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Mito is the capital city of Ibaraki Prefecture, 100km north-east of Tokyo. Prefecture is what Japan calls its states or regions.
It used to be the power base of the Mito clan during the Edo Period (1603-1867), one of the three main families of the Tokugawa regime that dominated Japan during that time.
Today, it has developed as the commercial, economical and cultural center of the prefecture.
So what was I doing in Mito, of all places in Japan?
I have a niece who works there as an English teacher. Lucky them, Beth is one of the best teachers I know. We grew up together, teaching kids most summers, and her classes are always the favorite.
Here’s a photo diary of what I did there for a week.
SICK AND STUCK
I nursed a terrible flu and was stuck in our hotel for 4 days.
Walked around the Kairakuen garden and Senbako Lake.
Beth had to transfer to a new home, so I helped her pack and move her stuff.
One of the cleanest taxis I’ve seen around the world.
Her new home.
I love the high ceiling and the loft above!
Scouted the neighborhood.
Took the subway like a pro.
Went grocery shopping.
Picked her up after work.
Did our quiet time.
Woke up to a strong earthquake and slept again.
Hung out with my dear friends.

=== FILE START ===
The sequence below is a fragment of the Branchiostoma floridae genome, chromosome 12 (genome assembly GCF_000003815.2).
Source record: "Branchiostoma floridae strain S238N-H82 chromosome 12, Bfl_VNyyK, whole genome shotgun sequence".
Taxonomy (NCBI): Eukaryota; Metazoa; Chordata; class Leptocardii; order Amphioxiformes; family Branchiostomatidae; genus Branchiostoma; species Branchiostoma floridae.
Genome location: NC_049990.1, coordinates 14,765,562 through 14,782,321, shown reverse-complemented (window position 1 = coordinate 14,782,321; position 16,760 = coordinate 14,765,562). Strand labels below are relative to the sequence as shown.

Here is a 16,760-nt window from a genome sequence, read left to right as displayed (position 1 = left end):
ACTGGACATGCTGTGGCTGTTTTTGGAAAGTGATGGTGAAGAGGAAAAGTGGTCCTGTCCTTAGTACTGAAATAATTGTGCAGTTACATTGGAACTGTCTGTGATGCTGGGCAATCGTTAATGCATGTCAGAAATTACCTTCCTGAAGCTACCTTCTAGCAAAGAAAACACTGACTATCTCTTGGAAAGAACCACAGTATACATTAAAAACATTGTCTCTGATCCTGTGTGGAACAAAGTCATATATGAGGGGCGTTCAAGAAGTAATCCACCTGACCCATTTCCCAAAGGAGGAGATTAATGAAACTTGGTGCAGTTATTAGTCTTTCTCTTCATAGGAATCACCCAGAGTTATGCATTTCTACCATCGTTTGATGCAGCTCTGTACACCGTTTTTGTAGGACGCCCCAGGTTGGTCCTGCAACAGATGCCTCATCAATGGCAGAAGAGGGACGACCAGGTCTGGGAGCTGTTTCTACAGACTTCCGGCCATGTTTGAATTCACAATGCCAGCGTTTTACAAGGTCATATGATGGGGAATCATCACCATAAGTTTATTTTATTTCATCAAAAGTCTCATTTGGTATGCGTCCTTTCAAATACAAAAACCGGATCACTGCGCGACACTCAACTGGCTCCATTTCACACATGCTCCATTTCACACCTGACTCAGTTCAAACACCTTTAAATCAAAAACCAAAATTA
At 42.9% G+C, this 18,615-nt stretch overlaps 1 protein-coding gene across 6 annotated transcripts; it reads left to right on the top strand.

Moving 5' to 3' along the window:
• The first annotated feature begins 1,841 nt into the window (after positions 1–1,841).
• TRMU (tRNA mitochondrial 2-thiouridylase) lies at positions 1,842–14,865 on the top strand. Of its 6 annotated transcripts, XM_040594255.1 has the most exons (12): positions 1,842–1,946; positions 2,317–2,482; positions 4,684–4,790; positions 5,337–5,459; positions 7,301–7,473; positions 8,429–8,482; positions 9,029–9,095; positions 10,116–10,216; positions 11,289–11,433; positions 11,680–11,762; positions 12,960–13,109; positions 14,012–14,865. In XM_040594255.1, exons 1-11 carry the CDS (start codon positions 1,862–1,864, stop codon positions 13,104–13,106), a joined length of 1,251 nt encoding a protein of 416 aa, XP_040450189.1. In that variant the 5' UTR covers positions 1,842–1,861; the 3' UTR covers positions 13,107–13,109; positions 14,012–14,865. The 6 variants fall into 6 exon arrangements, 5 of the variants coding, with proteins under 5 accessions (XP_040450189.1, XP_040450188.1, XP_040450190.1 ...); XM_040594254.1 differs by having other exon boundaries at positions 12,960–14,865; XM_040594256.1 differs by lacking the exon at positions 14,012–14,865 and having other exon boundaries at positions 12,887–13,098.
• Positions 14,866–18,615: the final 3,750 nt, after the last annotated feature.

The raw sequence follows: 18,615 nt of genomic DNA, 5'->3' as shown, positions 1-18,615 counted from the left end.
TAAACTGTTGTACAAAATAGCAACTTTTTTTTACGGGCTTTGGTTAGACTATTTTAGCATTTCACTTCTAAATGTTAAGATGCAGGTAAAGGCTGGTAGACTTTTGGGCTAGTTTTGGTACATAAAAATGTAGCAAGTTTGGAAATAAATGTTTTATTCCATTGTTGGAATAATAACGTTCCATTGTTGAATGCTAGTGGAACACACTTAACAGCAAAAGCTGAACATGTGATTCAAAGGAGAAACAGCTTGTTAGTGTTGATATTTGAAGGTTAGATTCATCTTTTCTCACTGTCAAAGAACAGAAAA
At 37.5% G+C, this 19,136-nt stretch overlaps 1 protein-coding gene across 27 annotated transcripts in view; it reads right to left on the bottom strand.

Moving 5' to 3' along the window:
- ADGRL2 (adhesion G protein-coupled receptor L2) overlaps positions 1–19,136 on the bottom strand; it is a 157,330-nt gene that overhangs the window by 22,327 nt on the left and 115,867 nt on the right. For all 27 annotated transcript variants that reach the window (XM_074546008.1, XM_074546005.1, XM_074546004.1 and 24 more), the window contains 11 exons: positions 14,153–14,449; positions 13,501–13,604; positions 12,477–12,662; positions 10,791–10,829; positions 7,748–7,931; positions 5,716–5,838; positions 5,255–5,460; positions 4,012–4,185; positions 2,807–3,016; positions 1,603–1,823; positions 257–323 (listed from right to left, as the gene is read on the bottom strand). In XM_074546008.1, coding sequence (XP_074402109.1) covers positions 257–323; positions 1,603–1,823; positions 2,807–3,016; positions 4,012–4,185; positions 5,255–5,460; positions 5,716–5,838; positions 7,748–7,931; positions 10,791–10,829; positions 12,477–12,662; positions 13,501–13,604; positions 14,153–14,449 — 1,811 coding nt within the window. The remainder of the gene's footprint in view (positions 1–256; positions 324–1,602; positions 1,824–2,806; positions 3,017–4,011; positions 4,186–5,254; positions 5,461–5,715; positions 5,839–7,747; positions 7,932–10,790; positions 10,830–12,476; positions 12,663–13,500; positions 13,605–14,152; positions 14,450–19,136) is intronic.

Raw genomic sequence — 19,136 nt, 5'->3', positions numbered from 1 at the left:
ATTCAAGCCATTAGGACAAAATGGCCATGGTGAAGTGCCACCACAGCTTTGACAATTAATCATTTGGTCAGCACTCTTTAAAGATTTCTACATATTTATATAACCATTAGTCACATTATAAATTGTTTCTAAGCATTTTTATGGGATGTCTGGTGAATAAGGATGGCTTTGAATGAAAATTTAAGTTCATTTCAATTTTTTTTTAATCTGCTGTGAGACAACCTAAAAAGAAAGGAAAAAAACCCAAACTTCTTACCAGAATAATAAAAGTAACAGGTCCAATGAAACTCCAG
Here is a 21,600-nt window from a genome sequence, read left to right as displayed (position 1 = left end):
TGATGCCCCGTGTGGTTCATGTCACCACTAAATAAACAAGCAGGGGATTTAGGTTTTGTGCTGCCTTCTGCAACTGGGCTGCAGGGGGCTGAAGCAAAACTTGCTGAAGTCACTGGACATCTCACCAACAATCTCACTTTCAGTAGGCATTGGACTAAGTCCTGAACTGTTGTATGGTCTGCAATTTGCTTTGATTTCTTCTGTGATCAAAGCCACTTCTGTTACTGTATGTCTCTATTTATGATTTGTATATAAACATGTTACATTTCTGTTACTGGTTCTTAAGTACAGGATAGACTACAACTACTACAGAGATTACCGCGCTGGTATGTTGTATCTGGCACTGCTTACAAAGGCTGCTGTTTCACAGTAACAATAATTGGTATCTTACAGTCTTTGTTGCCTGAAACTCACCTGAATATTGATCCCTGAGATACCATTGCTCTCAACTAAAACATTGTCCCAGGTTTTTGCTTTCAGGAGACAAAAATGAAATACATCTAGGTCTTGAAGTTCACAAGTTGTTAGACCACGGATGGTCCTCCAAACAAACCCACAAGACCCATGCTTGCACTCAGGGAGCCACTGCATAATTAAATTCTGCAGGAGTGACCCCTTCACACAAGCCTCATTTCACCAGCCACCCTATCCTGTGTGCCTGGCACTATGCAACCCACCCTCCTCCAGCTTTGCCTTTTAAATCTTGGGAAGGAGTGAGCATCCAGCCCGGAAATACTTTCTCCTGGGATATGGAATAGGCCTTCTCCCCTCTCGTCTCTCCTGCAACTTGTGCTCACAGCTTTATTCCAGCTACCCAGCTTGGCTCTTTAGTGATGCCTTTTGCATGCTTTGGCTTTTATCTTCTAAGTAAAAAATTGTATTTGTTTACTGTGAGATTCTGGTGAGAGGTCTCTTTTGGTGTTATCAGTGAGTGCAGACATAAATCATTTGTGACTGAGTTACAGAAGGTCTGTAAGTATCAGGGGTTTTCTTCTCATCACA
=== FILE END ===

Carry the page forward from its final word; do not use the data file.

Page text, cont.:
This was the first time I saw a food fest with no rowdy people or garbage scattered on the ground.
People fell in line and patiently waited for their turn, no pushing or cutting lines. So decent!
I enjoyed sitting around the city center at night just people watching.
THE CITY & ITS PEOPLE
I know there’s so much more to discover in this place but I didn’t have enough time. Nevertheless, I fell in love with Mito because it’s a city with a rural touch.
Life there is simple and quiet. It isn’t crowded and even during rush hours, you won’t feel stressed out. On top of that, the kindness of the people makes you want to become a better person every day.
In my short stay, I heard different stories of how the locals go out of their way just to help others, even if they can’t speak English.
One of my favorites is a Japanese father who called his son abroad and asked him to translate directions in English for a stranger. It’s funny but heart-warming.
These everyday stories ignite the writer in me. Just one week and my love tank has been filled to the brim. Thank you, Mito!
|The flight||Sick and stuck in Mito|
|The arrival||The Kairakuen Garden|
|Memorial Sunday||Lake Senba (Senbako Lake)|
|Travel to Mito, Iberaki||Life in Mito|
|Review: Mito Riverside Hotel||A day in Ueno Tokyo|
8 thoughts on “Japan: Life in Mito”
I miss Mito. I used to live near there. 🙂
“One of my favorites is a Japanese father who called his son abroad and asked him to translate directions in English for a stranger. It’s funny but heart-warming.” That’s amazing :)) ❤
Right? My heart melted…